Homeless patients can add extra layers of complexities to hospital care. Dr. Joe Mega provides perspective about the needs of our patients experiencing homelessness and how healthcare professionals can care for them more effectively.
- Homeless patients are often concerned about their belongings being stolen due to theft or abatement
- If a patients is concerned about their belongings, ask if there is someone they can call to look after them OR find out if there are any services that can check on the patient’s belongings while they are hospitalized
- Pets are often like family members to the homeless and there is a hesitancy to be separated from them
- If this is a concern for your patient, look to see if your local animal shelter can keep the animal while your patient is hospitalized
- If your hospital is OK with it and the pet is well behaved, consider keeping the pet in the hospital with your patient
When people are in the throes of addiction, this is often their #1 priority and they live in fear of experiencing withdrawal
- Make sure that you are addressing your patients substance abuse concerns by asking questions like “When did you last drink/use and how can I help keep you comfortable?”
- Opioid withdrawal can be treated with buprenorphine (Suboxone)
- Alcohol withdrawal can be treated with benzodiazepines, gabapentin, phenobarbital, etc. Check out Episode 6: Acute alcohol intoxication and withdrawal syndrome for more info.
- Methamphetamine-induced agitation can be treated with benzodiazepines and antipsychotics such as mirtazapine or risperidone.
If your patient is becoming uncomfortable due to withdrawal symptoms and wants to leave the hospital
Ask questions like these:
- “I want to help keep you in the hospital. How do you think we can do that?”
- “How much do you usually drink a day and how does how you’re feeling now compare to past withdrawals?”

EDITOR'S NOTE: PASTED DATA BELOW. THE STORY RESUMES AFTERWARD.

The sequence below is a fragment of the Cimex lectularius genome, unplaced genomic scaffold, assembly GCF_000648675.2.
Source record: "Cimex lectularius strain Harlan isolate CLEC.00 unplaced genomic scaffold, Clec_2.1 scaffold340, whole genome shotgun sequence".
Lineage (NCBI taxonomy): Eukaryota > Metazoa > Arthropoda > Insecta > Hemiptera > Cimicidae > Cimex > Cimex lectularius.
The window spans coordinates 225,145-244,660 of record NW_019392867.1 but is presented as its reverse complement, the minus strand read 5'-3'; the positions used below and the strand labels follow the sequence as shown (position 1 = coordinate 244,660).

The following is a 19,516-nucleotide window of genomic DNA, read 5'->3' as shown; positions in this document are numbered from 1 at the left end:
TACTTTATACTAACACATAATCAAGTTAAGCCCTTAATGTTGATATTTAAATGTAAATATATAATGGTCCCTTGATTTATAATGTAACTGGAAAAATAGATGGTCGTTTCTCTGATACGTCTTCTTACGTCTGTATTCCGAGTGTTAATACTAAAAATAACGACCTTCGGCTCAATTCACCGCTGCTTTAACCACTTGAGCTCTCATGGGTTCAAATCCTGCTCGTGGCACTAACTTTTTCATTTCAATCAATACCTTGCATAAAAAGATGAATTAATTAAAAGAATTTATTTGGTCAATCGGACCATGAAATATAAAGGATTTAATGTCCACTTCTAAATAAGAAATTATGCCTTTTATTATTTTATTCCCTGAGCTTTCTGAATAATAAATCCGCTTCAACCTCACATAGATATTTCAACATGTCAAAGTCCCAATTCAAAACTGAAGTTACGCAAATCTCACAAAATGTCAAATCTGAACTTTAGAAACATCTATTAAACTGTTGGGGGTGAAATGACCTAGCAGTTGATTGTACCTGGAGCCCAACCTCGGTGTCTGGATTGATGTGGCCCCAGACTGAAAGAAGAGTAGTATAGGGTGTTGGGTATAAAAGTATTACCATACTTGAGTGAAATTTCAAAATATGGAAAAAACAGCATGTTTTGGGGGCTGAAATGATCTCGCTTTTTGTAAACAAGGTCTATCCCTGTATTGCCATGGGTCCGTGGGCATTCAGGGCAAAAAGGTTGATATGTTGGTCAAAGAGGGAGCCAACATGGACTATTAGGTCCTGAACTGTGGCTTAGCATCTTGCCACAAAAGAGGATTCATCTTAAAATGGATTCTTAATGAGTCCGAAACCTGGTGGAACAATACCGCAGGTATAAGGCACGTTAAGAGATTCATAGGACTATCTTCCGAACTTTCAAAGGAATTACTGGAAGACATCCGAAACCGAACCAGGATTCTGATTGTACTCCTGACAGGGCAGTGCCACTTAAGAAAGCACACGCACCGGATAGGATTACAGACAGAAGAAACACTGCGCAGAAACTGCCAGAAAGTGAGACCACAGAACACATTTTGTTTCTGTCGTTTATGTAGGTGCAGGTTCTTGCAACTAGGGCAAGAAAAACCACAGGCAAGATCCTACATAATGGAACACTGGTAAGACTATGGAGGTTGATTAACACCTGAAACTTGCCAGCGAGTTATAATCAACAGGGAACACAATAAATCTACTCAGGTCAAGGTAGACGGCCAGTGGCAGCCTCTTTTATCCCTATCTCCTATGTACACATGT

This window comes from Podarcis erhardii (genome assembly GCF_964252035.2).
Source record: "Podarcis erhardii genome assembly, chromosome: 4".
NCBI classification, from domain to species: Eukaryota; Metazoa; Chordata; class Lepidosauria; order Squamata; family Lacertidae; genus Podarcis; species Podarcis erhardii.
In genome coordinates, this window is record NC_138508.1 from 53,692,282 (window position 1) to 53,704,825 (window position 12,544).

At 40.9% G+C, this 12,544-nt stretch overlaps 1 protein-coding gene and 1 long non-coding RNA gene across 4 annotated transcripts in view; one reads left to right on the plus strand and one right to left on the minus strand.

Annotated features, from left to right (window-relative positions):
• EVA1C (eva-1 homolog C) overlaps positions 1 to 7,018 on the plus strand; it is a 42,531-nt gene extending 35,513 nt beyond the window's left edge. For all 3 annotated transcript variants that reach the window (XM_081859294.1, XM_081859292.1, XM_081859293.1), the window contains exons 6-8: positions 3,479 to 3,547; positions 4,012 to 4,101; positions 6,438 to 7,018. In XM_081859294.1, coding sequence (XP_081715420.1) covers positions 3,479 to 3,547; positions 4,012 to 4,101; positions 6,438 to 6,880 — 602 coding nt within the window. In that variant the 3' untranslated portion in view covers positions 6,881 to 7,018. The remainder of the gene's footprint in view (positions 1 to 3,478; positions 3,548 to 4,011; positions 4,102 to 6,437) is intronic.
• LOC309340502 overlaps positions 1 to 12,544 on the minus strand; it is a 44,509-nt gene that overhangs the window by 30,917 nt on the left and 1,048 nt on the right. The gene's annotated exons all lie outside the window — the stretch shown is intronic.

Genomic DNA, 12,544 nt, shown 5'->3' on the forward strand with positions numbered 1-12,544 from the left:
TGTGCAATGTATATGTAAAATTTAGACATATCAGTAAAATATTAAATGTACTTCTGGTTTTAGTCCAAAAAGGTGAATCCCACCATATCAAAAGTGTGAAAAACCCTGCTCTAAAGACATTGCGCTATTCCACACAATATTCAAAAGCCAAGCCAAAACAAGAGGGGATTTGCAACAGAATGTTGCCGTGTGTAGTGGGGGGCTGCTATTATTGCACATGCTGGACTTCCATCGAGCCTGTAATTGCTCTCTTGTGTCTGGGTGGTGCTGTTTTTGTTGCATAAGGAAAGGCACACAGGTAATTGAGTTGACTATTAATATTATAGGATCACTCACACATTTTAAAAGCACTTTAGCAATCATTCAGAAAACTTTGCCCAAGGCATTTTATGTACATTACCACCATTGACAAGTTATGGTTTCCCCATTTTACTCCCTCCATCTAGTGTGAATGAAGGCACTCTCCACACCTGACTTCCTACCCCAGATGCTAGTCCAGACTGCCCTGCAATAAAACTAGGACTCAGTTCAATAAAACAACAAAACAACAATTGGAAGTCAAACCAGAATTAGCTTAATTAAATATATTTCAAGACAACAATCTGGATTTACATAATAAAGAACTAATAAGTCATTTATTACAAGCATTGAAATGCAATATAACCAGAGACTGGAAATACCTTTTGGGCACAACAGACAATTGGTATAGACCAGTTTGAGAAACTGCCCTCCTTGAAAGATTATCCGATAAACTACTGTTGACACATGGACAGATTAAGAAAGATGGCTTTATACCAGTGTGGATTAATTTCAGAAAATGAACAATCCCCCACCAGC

- “When was your last drink?” or “when did you last use?”
Present the situation to the physician in a constructive way such as “I’m worried that the patient might leave, because they’re starting to feel unwell. What do you think about giving them something to help prevent withdrawal such as x, y, and z”
It’s important to put it in the context of how easy it is, for someone with resources in home to access food, and then compare it to a person who doesn’t have a home. Just opening a refrigerator and getting access to some to what they want to eat is, is not a convenience that most people have.
I don’t care if they have some extra graham crackers. And I don’t know that I need to ask why. Because if they’re requesting it then they’re probably hungry. There’s often a habit of hoarding among folks living on the street because they don’t know when they might be able to get access to that thing again. So the food thing is can be frustrating, but I often just put it in perspective and give patients what they asked for.Dr. Joe Mega
Be Trauma Aware
The homeless have often experienced extreme trauma and horrible experiences that either contributed to their homelessness or resulted from it.
It’s important to be “trauma informed” and consider reframing your mindset from “What is wrong the patient” to “What happened to the patient?”